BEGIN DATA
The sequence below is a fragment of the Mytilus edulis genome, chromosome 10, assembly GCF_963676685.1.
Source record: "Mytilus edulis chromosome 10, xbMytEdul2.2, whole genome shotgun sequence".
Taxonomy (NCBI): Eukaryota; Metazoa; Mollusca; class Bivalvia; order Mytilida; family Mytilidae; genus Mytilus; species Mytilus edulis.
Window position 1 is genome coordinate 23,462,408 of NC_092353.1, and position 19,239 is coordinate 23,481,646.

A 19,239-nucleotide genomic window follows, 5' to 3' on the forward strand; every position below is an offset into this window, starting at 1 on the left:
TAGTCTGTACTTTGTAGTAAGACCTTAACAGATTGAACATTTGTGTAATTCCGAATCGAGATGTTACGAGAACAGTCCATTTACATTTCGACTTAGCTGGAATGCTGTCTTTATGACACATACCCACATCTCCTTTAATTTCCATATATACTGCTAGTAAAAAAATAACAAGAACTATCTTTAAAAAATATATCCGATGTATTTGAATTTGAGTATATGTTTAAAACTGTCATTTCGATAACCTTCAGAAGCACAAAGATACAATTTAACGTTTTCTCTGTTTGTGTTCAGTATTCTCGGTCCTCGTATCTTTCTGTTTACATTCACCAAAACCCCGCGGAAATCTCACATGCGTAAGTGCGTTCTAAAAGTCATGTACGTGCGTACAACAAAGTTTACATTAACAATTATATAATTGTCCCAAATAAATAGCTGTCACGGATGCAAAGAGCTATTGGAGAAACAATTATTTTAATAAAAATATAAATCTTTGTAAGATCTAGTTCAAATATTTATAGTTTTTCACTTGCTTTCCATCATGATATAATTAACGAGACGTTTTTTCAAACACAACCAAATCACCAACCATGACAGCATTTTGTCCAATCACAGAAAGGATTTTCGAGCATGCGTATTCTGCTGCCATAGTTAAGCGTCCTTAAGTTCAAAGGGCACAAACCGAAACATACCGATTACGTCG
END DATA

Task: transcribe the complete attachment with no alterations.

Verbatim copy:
The sequence below is a fragment of the Mytilus edulis genome, chromosome 10, assembly GCF_963676685.1.
Source record: "Mytilus edulis chromosome 10, xbMytEdul2.2, whole genome shotgun sequence".
Taxonomy (NCBI): Eukaryota; Metazoa; Mollusca; class Bivalvia; order Mytilida; family Mytilidae; genus Mytilus; species Mytilus edulis.
Window position 1 is genome coordinate 23,462,408 of NC_092353.1, and position 19,239 is coordinate 23,481,646.

A 19,239-nucleotide genomic window follows, 5' to 3' on the forward strand; every position below is an offset into this window, starting at 1 on the left:
TAGTCTGTACTTTGTAGTAAGACCTTAACAGATTGAACATTTGTGTAATTCCGAATCGAGATGTTACGAGAACAGTCCATTTACATTTCGACTTAGCTGGAATGCTGTCTTTATGACACATACCCACATCTCCTTTAATTTCCATATATACTGCTAGTAAAAAAATAACAAGAACTATCTTTAAAAAATATATCCGATGTATTTGAATTTGAGTATATGTTTAAAACTGTCATTTCGATAACCTTCAGAAGCACAAAGATACAATTTAACGTTTTCTCTGTTTGTGTTCAGTATTCTCGGTCCTCGTATCTTTCTGTTTACATTCACCAAAACCCCGCGGAAATCTCACATGCGTAAGTGCGTTCTAAAAGTCATGTACGTGCGTACAACAAAGTTTACATTAACAATTATATAATTGTCCCAAATAAATAGCTGTCACGGATGCAAAGAGCTATTGGAGAAACAATTATTTTAATAAAAATATAAATCTTTGTAAGATCTAGTTCAAATATTTATAGTTTTTCACTTGCTTTCCATCATGATATAATTAACGAGACGTTTTTTCAAACACAACCAAATCACCAACCATGACAGCATTTTGTCCAATCACAGAAAGGATTTTCGAGCATGCGTATTCTGCTGCCATAGTTAAGCGTCCTTAAGTTCAAAGGGCACAAACCGAAACATACCGATTACGTCG